BD: The creative team of Planet DIVOC-91 is truly a powerhouse lineup. How would you describe your shared creative process in working with the creators, which have included Walking Dead artist Charlie Adlard, Friendo writer Alex Paknadel, UK Comics Laureate Hannah Berry, colorist and designer James Devlin, and letterer Hassan Otsmane-Elhaou?
SK: Well, it’s certainly an evolving machine. This started as a small project, which was just going to be a few comic strips, but it’s grown over the months. Working with Charlie was really easy – we spent a bit of time chatting via email about the WEBTOON format and whether it was the right way to go. I wrote a character and storyworld document, which I updated based on some thoughts from Charlie. Once I got going, the script kept growing, but Charlie agreed to all the extra work, so we were all very lucky to have him involved!
We’re only on Chapter 3 at the moment, so a long way to go! But we’re working with total pros and they’ve been brilliant at taking the material and doing their thing. Charlotte Bailey, writer of chapter 2 is also a sci-fi fan, so she instantly got it and with Nick Brokenshire on art we were in safe hands. Hannah Berry is working on Chapter 3, and she is very smart and funny, with a twisted dark side – which all works perfectly for Planet DIVOC-91! Hannah enjoyed talking to the young adults and viral immunologist, Prof Zania Stamataki (who is also a comics fan), which helped inform her Chapter.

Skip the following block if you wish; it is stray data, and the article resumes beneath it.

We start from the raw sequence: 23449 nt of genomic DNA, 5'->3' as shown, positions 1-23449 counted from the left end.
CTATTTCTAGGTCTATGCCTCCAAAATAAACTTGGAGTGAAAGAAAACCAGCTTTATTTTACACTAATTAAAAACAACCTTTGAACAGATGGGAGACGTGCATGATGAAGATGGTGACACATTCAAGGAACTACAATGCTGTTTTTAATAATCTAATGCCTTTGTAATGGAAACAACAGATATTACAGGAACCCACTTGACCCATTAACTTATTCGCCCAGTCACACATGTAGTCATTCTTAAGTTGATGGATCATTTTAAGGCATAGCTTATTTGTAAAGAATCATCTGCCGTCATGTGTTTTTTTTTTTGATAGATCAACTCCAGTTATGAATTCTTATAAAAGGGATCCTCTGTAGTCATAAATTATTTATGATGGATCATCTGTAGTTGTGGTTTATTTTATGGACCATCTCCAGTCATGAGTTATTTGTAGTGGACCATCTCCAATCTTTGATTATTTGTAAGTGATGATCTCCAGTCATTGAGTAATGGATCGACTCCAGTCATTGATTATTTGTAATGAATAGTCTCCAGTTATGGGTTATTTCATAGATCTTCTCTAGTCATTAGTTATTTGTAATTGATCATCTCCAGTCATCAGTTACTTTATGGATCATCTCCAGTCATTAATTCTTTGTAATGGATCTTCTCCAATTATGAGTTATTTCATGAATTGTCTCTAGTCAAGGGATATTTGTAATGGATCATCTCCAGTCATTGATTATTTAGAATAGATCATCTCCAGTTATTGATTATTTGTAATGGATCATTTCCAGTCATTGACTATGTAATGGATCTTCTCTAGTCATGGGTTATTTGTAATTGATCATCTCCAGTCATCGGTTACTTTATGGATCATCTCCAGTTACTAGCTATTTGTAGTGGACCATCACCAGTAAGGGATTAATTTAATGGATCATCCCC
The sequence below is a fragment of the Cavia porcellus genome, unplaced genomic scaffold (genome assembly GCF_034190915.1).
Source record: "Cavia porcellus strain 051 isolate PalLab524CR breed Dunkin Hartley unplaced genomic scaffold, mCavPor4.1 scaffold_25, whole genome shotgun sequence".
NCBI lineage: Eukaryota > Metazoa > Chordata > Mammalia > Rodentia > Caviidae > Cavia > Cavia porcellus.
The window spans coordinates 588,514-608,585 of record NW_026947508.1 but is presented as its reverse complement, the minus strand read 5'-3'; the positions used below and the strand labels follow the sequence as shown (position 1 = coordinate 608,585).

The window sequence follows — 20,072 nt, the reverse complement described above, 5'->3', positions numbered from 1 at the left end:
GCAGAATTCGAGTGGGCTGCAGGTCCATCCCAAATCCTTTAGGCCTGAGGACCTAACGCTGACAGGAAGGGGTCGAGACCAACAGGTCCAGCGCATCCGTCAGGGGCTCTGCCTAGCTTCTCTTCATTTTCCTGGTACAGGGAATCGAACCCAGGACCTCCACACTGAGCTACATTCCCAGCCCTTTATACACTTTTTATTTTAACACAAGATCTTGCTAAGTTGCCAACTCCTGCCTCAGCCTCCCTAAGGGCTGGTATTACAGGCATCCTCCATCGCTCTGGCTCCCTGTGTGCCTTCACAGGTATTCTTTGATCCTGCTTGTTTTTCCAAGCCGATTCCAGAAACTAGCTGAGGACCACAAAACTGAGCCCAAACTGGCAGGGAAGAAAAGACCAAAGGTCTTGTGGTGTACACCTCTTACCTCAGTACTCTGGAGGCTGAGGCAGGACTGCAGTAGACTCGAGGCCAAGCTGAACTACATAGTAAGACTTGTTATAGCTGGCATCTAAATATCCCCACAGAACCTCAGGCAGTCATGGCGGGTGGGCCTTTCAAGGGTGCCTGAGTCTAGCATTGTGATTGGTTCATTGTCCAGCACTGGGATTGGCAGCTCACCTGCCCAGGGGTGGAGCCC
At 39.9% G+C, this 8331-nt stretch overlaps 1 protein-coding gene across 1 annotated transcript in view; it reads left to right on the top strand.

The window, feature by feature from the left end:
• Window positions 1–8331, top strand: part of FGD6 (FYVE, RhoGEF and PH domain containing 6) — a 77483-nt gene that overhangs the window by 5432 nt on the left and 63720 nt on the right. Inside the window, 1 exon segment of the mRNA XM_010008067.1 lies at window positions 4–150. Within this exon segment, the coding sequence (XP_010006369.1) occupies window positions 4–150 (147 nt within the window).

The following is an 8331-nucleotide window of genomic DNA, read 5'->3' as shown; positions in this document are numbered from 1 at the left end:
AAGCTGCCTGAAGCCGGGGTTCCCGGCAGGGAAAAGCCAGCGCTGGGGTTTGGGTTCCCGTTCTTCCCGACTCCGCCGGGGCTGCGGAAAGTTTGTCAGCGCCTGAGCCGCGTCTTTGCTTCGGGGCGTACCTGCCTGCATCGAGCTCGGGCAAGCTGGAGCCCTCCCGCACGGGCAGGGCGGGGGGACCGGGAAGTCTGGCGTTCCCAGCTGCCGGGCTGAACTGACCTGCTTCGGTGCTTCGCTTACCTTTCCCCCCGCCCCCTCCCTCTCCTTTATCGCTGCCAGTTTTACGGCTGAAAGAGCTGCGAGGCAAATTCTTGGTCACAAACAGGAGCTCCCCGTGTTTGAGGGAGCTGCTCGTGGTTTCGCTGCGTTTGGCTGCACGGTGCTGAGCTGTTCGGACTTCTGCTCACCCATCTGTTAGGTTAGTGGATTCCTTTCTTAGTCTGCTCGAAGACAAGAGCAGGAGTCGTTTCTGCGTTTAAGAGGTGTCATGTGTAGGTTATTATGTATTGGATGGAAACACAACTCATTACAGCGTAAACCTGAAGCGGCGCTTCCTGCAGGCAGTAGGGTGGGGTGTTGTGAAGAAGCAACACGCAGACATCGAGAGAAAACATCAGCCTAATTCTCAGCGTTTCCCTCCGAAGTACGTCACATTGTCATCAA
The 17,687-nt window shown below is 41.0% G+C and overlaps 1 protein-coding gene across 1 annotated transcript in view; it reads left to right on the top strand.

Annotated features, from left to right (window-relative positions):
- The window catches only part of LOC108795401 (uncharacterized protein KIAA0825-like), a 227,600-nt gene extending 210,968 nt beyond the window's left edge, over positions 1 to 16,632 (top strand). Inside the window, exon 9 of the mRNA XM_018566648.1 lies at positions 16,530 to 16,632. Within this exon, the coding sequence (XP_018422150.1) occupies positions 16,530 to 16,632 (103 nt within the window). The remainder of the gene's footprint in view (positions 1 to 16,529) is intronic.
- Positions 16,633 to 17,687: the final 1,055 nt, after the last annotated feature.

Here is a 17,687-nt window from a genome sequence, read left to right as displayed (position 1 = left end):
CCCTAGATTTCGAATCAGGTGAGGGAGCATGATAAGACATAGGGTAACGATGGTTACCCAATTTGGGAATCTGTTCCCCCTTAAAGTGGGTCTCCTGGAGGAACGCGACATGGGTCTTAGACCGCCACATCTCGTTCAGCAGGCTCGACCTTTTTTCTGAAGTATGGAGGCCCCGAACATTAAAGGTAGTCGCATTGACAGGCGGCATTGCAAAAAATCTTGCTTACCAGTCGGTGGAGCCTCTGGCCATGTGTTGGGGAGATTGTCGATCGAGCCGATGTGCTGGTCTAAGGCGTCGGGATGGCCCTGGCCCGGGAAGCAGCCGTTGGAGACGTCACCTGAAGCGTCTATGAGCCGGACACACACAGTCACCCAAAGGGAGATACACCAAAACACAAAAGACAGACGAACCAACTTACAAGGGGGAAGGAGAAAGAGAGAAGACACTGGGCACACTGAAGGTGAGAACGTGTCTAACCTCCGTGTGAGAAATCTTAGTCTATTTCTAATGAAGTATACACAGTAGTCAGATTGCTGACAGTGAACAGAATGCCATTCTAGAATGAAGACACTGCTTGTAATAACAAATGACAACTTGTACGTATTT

Rachael Smith is about to start Chapter 4, so she’s scheduled to speak to an expert and our young adult editorial group later this week. I know Hannah got a lot out of the interaction with the young adults and experts, and I’m hopeful Rachael will, too. James and Hassan are ace – they are just so easy to work with and great problem solvers. We’re creating a version for WEBTOON and one we can potentially print so lots to figure out!
BD: Do you feel that there is an appropriate age group(s) for the project?
SK: We’ve said our audience is 16-25, but it could definitely skew younger and older. I mean my mum liked it, and she’s 67, and my kids liked it, and they’re 7. Hold on, do you think they were just humouring me?!
BD: For readers who are interested in getting more involved with pandemic research and/or in making change in their community, are there any organizational websites that you would recommend to get them started?
SK: I would definitely recommend you get involved with the comments section on WEBTOON for Planet-DIVOC 91. We plan to start collecting views and building a community there, adding more resources there over the coming months. We’ll have more to share soon.
There are also a variety of youth forums in the UK and beyond:
NHS Youth Forum
European Youth Forum, which has a lot of great resources and opportunities to engage.
UNESCO have a Youth Forum.
Restless Development is the youth-led development agency, and their mission is to place young people at the forefront of change and development.
BD: Lastly, what would you like to tell fans who want to learn more about Planet DIVOC-91?
SK: Come and join us for a story, which we hope will entertain and inspire. Through this comic project, we will explore the science, social science, and medical humanities aspects of the pandemic. We’ll explore the prejudices that have surfaced, but through our collaborations, we also have a well thought out strategy to imagine how we might fix just a bit of what is broken.
Planet DIVOC-91 debuts on July 15, 2020, for FREE on WEBTOON.
For more information, follow @PlanetDivoc91 on Twitter and Instagram.